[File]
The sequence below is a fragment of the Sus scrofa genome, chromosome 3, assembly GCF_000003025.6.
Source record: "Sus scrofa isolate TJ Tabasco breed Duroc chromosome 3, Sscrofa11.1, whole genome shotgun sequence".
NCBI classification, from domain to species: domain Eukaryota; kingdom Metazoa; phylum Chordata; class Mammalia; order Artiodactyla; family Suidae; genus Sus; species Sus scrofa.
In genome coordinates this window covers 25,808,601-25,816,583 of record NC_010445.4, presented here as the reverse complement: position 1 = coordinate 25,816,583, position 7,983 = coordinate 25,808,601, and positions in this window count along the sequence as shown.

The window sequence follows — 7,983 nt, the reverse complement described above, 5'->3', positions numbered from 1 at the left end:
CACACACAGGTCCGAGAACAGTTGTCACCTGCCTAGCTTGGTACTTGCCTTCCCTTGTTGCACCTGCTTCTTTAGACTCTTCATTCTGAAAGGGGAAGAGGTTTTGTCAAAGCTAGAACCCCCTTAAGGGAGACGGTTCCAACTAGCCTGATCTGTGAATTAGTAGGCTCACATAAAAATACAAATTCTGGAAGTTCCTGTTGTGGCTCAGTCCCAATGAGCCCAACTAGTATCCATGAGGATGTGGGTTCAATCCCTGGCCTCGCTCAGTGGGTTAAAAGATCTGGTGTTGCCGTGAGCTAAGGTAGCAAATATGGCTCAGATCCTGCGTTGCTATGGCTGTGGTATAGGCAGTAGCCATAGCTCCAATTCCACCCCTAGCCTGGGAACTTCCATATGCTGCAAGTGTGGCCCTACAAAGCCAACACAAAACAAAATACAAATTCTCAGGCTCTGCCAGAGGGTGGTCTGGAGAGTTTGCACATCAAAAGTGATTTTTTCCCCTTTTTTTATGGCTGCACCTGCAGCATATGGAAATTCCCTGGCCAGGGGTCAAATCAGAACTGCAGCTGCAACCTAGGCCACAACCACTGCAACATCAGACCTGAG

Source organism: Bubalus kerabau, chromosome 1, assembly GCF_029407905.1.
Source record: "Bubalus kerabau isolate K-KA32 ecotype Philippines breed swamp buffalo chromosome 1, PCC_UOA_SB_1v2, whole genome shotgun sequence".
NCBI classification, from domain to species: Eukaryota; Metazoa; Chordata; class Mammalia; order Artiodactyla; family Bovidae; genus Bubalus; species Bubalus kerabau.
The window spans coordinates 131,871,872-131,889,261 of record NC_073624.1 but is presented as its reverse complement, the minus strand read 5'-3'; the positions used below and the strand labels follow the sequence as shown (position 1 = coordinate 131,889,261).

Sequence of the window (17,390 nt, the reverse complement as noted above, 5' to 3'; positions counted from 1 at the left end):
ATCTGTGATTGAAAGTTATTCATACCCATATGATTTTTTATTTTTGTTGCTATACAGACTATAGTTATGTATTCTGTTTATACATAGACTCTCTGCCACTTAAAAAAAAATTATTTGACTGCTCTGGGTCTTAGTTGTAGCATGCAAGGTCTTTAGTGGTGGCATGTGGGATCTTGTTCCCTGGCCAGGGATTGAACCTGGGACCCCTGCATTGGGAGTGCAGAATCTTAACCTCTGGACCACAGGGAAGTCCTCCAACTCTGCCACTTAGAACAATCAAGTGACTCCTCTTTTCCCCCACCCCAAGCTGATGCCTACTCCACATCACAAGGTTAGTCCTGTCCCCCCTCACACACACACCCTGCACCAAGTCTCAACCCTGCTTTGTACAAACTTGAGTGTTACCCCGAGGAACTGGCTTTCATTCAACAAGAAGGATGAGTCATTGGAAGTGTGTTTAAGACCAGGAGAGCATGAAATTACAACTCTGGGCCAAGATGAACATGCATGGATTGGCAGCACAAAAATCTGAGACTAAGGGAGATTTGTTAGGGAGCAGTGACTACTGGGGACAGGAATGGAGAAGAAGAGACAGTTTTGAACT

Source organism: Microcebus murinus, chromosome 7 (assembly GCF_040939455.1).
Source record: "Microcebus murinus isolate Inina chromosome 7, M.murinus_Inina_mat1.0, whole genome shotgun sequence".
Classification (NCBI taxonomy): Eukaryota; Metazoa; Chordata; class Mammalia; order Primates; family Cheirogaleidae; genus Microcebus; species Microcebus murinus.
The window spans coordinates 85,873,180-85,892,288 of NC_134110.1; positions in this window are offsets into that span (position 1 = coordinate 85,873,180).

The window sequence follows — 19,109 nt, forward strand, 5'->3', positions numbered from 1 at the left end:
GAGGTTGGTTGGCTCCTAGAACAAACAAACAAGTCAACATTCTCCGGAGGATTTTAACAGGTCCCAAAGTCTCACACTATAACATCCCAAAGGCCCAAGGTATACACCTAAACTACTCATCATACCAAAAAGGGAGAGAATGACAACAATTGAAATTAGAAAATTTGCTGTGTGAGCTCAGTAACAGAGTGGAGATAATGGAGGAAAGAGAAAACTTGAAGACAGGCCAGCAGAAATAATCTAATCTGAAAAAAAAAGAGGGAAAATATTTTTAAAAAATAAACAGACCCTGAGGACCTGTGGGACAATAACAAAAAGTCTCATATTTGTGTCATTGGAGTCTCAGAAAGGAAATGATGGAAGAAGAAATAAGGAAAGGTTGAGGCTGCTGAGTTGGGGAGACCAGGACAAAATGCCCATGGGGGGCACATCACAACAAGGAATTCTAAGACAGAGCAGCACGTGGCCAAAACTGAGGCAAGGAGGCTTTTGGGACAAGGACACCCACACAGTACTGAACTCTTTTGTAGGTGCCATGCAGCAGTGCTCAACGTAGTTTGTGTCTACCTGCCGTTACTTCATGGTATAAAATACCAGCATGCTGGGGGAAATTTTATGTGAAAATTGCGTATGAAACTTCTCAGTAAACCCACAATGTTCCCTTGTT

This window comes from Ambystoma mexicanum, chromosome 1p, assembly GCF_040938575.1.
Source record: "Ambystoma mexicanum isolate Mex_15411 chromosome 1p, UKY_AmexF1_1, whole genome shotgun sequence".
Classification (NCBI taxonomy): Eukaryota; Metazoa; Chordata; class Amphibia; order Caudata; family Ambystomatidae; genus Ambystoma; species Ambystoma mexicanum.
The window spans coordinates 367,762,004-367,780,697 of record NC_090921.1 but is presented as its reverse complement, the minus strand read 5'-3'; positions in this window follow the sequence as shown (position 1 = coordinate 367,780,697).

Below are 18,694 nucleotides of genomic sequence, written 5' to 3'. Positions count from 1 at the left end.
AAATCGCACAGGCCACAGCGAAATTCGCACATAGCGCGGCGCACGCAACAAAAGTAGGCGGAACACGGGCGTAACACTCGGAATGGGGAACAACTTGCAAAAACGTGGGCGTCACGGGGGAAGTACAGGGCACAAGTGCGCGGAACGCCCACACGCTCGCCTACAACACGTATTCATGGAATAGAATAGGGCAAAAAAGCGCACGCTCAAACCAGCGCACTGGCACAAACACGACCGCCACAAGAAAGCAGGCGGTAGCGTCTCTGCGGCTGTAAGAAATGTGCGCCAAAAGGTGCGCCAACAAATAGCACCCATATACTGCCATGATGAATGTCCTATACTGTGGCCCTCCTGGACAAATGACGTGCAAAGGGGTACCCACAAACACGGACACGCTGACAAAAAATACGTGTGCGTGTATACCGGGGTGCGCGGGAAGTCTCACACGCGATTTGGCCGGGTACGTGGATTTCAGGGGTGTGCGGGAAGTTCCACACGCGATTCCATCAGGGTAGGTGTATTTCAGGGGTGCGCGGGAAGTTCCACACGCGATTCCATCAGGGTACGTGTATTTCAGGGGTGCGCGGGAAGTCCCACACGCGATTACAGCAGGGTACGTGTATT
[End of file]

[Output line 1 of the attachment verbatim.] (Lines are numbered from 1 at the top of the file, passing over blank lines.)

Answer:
The sequence below is a fragment of the Sus scrofa genome, chromosome 3, assembly GCF_000003025.6.